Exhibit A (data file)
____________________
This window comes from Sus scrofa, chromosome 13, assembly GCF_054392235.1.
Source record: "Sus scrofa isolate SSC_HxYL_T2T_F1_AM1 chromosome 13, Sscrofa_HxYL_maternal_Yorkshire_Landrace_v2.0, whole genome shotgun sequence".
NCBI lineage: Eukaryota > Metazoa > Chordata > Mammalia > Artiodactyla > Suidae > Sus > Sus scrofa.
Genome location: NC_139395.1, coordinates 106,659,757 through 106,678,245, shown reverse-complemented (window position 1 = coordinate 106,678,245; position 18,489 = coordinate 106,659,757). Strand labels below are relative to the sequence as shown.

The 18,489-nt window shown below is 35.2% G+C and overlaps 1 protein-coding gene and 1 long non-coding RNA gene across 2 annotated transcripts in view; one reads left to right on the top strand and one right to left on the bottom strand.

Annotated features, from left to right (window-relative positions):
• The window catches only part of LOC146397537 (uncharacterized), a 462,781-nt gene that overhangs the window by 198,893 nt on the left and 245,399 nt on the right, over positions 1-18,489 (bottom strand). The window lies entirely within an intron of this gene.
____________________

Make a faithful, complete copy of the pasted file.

This window comes from Sus scrofa, chromosome 13, assembly GCF_054392235.1.
Source record: "Sus scrofa isolate SSC_HxYL_T2T_F1_AM1 chromosome 13, Sscrofa_HxYL_maternal_Yorkshire_Landrace_v2.0, whole genome shotgun sequence".
NCBI lineage: Eukaryota > Metazoa > Chordata > Mammalia > Artiodactyla > Suidae > Sus > Sus scrofa.
Genome location: NC_139395.1, coordinates 106,659,757 through 106,678,245, shown reverse-complemented (window position 1 = coordinate 106,678,245; position 18,489 = coordinate 106,659,757). Strand labels below are relative to the sequence as shown.

The 18,489-nt window shown below is 35.2% G+C and overlaps 1 protein-coding gene and 1 long non-coding RNA gene across 2 annotated transcripts in view; one reads left to right on the top strand and one right to left on the bottom strand.

Annotated features, from left to right (window-relative positions):
• The window catches only part of LOC146397537 (uncharacterized), a 462,781-nt gene that overhangs the window by 198,893 nt on the left and 245,399 nt on the right, over positions 1-18,489 (bottom strand). The window lies entirely within an intron of this gene.